In today’s Rapolano Terme, the stylishness of Terme di San Giovanni contrasts with the unpretentiousness of its friendly rival, the old-fashioned, no-frills Antica Querciolaia thermal baths. With its pools set in inviting gardens, Terme San Giovanni makes for a more memorable experience at perfectly reasonable prices. The natural thermal waters come bubbling out of the hot springs at 39c degrees but there are pools of different temperatures. These sulphurous waters are particularly recommended for relaxation, whether from stress or aching muscles. Do one of the day spa options, which include access to the hot thermal pools and maybe a massage.

As for treatments, wallow in the jets of the various pools or choose from an array of massages and therapeutic mud treatments, including mud facials. You can even have a couple’s massage using local honey, just as messy as it sounds. The spa sells its own line of beauty products, including those made from natural oils, herbs, honey and fruits, as well as mineral-based treatments. For dining, choose between L’Olivo, the gourmet restaurant, and Coffee Relax, the light-dining option, with romantic views over the hills. On Friday and Saturday summer evenings, popular `spa under the stars’ sessions allow you to bathe in the thermal waters at night. Known as Notti delle Terme, these extremely good-value spa evenings often include dinner. The Sunday brunch option is another popular choice, all at very reasonable prices.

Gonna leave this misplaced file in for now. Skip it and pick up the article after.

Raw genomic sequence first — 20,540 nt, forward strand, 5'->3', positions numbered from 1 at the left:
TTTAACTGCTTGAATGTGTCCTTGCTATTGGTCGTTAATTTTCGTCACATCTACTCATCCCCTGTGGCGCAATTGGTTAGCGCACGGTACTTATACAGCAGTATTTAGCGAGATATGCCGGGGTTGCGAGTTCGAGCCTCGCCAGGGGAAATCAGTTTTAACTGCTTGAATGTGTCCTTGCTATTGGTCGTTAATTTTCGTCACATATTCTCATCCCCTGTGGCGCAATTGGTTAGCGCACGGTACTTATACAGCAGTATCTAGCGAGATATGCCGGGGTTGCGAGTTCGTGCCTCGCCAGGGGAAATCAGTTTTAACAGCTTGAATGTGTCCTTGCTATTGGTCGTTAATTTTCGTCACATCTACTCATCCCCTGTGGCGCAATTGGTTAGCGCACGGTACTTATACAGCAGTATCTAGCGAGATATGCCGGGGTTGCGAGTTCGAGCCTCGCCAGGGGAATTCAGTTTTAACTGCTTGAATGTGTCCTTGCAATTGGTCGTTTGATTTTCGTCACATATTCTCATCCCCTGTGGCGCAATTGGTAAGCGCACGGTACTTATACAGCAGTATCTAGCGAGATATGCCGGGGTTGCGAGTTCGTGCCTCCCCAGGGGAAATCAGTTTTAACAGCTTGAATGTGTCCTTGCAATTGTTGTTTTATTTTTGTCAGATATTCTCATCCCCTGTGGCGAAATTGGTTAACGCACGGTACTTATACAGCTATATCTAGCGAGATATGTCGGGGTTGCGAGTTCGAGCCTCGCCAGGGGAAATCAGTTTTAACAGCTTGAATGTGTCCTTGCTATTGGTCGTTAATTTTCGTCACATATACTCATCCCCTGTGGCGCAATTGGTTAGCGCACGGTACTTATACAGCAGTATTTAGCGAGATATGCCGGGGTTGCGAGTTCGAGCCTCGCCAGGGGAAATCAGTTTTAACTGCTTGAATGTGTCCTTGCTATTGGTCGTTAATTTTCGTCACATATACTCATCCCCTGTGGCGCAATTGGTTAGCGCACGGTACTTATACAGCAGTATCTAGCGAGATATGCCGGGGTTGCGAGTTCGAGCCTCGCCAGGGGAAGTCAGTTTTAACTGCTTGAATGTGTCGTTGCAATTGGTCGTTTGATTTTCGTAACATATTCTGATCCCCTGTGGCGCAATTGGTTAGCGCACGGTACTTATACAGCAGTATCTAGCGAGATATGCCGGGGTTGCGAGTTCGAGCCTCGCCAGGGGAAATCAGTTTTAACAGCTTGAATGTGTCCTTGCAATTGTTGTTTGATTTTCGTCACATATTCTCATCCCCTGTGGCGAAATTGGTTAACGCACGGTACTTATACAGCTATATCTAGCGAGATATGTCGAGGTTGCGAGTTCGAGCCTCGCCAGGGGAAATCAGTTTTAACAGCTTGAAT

Read more

Castello di Brolio – birthplace of Chianti Classico